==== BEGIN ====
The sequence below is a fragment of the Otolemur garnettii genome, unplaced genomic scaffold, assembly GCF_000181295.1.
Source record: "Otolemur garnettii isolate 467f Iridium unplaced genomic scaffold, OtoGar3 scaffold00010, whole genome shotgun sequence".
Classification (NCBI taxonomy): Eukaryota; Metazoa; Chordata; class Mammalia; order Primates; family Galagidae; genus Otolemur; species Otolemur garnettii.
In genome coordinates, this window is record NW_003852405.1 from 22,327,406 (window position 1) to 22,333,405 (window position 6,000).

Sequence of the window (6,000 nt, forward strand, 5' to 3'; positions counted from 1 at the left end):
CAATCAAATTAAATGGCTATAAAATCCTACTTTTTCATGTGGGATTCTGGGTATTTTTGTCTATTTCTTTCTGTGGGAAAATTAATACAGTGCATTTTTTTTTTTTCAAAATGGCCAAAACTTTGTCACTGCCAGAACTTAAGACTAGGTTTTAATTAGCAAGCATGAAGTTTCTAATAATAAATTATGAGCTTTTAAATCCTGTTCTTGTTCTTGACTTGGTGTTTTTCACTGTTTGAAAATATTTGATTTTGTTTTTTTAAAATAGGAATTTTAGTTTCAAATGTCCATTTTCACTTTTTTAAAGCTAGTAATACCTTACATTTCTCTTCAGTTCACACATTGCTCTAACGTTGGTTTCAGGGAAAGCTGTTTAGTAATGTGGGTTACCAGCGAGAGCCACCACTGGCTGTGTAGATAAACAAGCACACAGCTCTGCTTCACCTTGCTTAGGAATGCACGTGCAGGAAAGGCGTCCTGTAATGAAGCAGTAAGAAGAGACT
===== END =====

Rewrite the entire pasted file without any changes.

The sequence below is a fragment of the Otolemur garnettii genome, unplaced genomic scaffold, assembly GCF_000181295.1.
Source record: "Otolemur garnettii isolate 467f Iridium unplaced genomic scaffold, OtoGar3 scaffold00010, whole genome shotgun sequence".
Classification (NCBI taxonomy): Eukaryota; Metazoa; Chordata; class Mammalia; order Primates; family Galagidae; genus Otolemur; species Otolemur garnettii.
In genome coordinates, this window is record NW_003852405.1 from 22,327,406 (window position 1) to 22,333,405 (window position 6,000).

Sequence of the window (6,000 nt, forward strand, 5' to 3'; positions counted from 1 at the left end):
CAATCAAATTAAATGGCTATAAAATCCTACTTTTTCATGTGGGATTCTGGGTATTTTTGTCTATTTCTTTCTGTGGGAAAATTAATACAGTGCATTTTTTTTTTTTCAAAATGGCCAAAACTTTGTCACTGCCAGAACTTAAGACTAGGTTTTAATTAGCAAGCATGAAGTTTCTAATAATAAATTATGAGCTTTTAAATCCTGTTCTTGTTCTTGACTTGGTGTTTTTCACTGTTTGAAAATATTTGATTTTGTTTTTTTAAAATAGGAATTTTAGTTTCAAATGTCCATTTTCACTTTTTTAAAGCTAGTAATACCTTACATTTCTCTTCAGTTCACACATTGCTCTAACGTTGGTTTCAGGGAAAGCTGTTTAGTAATGTGGGTTACCAGCGAGAGCCACCACTGGCTGTGTAGATAAACAAGCACACAGCTCTGCTTCACCTTGCTTAGGAATGCACGTGCAGGAAAGGCGTCCTGTAATGAAGCAGTAAGAAGAGACT